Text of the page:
Designed by Mies van der Rohe in 1930 for his renowned Tugendhat House in Brno, Czech Republic, the Brno Chair reflects the groundbreaking simplicity of its original environment. The chair, an icon of 20th-century design, is celebrated for its lean profile, clean lines and meticulous attention to detail.
The Tugendhat House, often considered to be Mies van der Rohe’s defining residential work, is the summation of his ideas incorporated at every level of the design. Architectural historian Peter Blake explains in his book Master Builders: “As in every one of his designs, from skyscrapers to dining chairs, Mies reduces each object to its essential elements, and then refined each detail to a point of almost breathtaking beauty and eloquence. There was nothing in this house that did not reflect this process of distillation to the point of utter perfection; not a window mullion, not a heating pipe, not a lighting fixture, not an ashtray.”
While there were 24 Tubular Brno Chairs in the Tugendhat House, there was only one Flat Bar Brno chair in a master bedroom (Grete Tugendhat). Unlike the tubular version, the design was not subsequently put into production. In 1958, Phillip Johnson requested that Knoll produce the flat bar Brno Chair for use in his design of the Four Seasons restaurant. After making a few slight adjustments, including added cushioning (all with the approval of Mies); Knoll reintroduced the chair in 1958. The company continues to produce each chair to Mies’ exacting standards, thanks to a collaboration with the Mies van der Rohe Archives at The Museum of Modern Art, New York.
Literature: Above information taken directly from the Knoll and The Tugendhat House websites.
About Ludwig Mies van der Rohe (Designer)
Architect, furniture designer and educator, Ludwig Mies van der Rohe was a central figure in the advancement and promotion of Modernist design and architectural theory and practice. Like Frank Lloyd Wright and Le Corbusier, he was a hugely influential presence in the field, who shaped the course of 20th-century architecture both through his buildings and his teaching of rationalist design principles.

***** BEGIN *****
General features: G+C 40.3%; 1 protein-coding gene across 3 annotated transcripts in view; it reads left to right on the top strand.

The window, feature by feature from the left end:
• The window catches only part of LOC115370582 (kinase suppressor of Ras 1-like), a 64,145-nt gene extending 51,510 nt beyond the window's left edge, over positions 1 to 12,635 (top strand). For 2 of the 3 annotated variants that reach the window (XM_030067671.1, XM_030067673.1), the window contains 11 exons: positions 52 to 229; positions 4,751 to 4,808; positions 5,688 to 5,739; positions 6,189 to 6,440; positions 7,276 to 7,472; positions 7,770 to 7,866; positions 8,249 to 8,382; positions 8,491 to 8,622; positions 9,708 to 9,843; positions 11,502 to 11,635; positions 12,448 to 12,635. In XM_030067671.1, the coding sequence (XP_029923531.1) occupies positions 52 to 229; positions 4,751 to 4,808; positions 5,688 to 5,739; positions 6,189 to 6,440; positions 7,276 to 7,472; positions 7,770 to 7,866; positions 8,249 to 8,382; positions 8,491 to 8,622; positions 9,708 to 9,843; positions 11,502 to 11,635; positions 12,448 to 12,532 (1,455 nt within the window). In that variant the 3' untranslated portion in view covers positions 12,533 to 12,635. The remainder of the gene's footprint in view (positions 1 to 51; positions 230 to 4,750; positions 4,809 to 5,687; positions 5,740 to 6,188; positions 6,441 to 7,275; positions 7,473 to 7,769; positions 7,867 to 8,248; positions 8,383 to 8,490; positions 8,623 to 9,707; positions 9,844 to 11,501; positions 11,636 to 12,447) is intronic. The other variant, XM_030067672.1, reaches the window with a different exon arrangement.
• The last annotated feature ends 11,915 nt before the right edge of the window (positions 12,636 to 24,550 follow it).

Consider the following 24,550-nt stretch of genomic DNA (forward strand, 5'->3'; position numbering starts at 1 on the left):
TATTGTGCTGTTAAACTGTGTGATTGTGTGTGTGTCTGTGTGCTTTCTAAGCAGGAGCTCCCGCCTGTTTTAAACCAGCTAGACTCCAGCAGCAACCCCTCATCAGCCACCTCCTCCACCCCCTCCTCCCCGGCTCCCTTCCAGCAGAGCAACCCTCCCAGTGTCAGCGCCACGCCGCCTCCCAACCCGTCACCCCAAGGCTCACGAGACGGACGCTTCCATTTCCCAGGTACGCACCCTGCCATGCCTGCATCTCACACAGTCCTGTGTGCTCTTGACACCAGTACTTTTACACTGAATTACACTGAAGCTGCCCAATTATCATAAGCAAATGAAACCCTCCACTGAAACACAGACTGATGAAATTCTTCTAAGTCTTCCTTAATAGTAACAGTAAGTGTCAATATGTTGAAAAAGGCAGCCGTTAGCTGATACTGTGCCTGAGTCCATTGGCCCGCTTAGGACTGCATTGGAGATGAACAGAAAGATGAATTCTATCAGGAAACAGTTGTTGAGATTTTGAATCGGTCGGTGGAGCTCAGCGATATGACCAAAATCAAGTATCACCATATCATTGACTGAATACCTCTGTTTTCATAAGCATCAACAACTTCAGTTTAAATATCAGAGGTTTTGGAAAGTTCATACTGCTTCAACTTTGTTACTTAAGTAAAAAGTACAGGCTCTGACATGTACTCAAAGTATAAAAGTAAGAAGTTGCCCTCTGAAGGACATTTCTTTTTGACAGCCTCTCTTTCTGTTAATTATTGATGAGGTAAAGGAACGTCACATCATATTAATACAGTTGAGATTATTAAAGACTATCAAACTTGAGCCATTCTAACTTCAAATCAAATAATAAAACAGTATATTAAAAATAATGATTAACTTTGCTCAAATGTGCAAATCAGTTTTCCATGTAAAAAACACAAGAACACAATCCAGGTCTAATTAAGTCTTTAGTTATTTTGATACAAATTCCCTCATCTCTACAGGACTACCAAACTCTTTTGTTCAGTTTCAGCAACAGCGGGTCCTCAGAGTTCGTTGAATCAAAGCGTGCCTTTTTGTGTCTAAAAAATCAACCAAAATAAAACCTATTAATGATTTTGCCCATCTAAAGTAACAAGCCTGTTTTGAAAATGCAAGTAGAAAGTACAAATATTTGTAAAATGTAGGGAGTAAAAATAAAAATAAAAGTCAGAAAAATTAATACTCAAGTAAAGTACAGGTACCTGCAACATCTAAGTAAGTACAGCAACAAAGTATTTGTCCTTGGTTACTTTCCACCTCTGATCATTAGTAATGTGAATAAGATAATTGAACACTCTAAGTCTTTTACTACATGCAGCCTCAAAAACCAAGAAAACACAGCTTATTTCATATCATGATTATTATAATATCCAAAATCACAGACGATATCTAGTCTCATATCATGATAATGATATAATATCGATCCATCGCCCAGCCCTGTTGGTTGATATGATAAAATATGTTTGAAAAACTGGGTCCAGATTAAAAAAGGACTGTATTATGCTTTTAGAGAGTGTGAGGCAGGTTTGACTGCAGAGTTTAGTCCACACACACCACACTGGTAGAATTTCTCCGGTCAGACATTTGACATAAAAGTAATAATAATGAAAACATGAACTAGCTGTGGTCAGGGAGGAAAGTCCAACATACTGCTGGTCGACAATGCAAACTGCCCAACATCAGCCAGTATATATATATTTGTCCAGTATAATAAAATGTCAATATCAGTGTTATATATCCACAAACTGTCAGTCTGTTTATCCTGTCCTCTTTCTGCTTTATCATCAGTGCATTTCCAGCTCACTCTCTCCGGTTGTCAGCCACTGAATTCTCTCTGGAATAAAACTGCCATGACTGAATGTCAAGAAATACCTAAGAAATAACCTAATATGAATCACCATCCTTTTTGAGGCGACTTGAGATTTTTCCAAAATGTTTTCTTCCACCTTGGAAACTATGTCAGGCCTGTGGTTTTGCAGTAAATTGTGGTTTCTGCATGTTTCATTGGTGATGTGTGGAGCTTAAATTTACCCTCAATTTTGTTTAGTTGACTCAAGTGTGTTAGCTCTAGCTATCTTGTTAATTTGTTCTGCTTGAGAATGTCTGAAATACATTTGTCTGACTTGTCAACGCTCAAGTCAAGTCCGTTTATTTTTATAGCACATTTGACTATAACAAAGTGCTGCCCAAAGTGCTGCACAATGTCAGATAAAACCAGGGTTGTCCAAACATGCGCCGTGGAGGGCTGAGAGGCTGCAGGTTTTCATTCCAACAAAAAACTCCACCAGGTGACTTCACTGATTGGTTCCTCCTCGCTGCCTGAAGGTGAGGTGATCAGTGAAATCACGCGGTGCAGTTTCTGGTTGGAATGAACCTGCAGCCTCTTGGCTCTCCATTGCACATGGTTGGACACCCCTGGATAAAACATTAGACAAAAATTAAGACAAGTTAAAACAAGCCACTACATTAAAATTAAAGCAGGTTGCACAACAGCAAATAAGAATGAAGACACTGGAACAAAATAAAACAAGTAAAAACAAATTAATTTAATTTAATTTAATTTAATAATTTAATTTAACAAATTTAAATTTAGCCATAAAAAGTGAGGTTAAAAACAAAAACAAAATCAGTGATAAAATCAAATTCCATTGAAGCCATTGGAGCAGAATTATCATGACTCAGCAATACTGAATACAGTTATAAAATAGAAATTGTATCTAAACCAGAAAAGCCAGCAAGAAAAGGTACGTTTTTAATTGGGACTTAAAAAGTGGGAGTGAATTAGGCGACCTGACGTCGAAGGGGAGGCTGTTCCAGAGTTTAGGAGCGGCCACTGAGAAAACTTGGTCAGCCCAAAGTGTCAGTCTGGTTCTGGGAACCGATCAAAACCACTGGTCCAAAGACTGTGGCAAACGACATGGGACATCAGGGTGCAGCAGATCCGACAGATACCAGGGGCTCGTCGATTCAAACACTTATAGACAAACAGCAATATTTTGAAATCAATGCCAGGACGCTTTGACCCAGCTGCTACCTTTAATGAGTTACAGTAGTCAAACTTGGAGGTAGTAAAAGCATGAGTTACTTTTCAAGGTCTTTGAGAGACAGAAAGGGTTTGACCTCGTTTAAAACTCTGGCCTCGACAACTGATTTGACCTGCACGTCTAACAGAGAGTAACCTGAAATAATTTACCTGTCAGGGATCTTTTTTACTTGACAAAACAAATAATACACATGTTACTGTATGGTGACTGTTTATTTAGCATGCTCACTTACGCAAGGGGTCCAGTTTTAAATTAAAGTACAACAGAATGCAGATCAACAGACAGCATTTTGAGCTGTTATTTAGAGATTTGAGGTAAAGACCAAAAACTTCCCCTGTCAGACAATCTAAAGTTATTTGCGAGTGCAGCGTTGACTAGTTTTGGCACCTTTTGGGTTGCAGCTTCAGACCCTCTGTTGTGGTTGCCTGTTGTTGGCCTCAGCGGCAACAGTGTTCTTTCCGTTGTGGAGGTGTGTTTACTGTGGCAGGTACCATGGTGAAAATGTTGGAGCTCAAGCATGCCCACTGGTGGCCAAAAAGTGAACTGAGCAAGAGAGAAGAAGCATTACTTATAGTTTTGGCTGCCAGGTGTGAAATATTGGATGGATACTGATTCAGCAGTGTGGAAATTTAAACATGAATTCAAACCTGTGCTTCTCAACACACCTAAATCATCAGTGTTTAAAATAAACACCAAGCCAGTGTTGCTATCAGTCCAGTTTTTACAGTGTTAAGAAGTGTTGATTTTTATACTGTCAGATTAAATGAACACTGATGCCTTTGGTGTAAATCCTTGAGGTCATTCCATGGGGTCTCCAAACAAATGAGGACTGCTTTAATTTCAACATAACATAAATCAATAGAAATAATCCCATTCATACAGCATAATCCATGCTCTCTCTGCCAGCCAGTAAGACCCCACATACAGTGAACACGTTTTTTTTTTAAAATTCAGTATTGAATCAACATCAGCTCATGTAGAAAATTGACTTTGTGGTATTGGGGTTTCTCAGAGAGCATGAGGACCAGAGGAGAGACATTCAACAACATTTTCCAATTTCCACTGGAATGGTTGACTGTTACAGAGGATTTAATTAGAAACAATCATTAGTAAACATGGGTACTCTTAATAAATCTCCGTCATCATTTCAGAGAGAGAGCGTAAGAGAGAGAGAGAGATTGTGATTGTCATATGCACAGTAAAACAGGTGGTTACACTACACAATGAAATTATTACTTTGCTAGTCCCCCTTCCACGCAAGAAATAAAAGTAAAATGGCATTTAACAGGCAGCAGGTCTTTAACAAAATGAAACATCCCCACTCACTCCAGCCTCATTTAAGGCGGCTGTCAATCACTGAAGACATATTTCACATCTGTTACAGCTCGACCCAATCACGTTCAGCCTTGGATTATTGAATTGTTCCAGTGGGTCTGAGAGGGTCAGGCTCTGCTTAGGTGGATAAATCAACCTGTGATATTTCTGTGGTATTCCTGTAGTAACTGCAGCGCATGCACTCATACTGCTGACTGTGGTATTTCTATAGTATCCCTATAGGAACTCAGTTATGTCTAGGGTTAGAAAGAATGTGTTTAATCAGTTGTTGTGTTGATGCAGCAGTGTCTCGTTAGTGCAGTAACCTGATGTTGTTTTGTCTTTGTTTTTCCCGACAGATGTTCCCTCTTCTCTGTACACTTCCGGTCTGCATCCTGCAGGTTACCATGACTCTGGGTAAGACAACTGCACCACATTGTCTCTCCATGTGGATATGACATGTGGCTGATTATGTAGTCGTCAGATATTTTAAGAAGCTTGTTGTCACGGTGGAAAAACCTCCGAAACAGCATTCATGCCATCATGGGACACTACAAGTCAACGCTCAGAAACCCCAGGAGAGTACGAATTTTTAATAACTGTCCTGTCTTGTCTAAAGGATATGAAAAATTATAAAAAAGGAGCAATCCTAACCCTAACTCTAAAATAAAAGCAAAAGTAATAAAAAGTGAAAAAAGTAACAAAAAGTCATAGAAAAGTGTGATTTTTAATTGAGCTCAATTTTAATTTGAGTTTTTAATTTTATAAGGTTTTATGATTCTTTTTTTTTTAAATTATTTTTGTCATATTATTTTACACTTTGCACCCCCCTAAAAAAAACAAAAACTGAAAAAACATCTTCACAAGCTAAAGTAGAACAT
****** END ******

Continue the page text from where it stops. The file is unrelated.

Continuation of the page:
Born in the medieval German city of Aachen, Mies found an interest in architecture as a boy while working for his father, a master stonemason. He had no formal education as an architect, but learned his skills as an apprentice to the designer Bruno Paul, and as a staffer in the office the proto-modernist architect and designer Peter Behrens. Following World War I, Mies rose to prominence in his field amid the liberal atmosphere of the Weimar Republic. His reputation was secured by his design for the German Pavilion at the 1929 International Exposition in Barcelona (commonly referred to as his Barcelona Pavilion), a radically simple, poetic, open-plan building pared down to its architectural essentials. Mies would go on to direct the Bauhaus from 1930 until 1933, when Nazi-government interference forced the closure of the progressive art and design school. Later that decade, he made his way to Chicago, where he remained for the rest of his career as a practicing architect and a dean of the Illinois Institute of Technology.
Mies’s famed dictum “less is more” grew from his belief that architecture both guides and expresses the spirit of the times, and he envisioned the 20th century as open-minded, logical, transparent and liberated by technology. His best-known buildings — residences such as the Villa Tugendhat in Czechoslovakia and the Farnsworth House in rural Illinois; skyscrapers like the 860–880 Lake Shore Drive apartment towers in Chicago and the Seagram Building in New York — reflect that philosophy. As do his most famous furniture designs. Mies pieces such as the Barcelona chair, chaise and stools, or the cantilevered Brno chairs, deliver a maximum of comfort and support from a minimum of materials: their “lavishness” derives from the precision with which they are engineered and constructed. For the collector, the allure of Mies’s furniture is at once practical and idealistic. Useful and functional, his works embody the highest aspirations of modernism.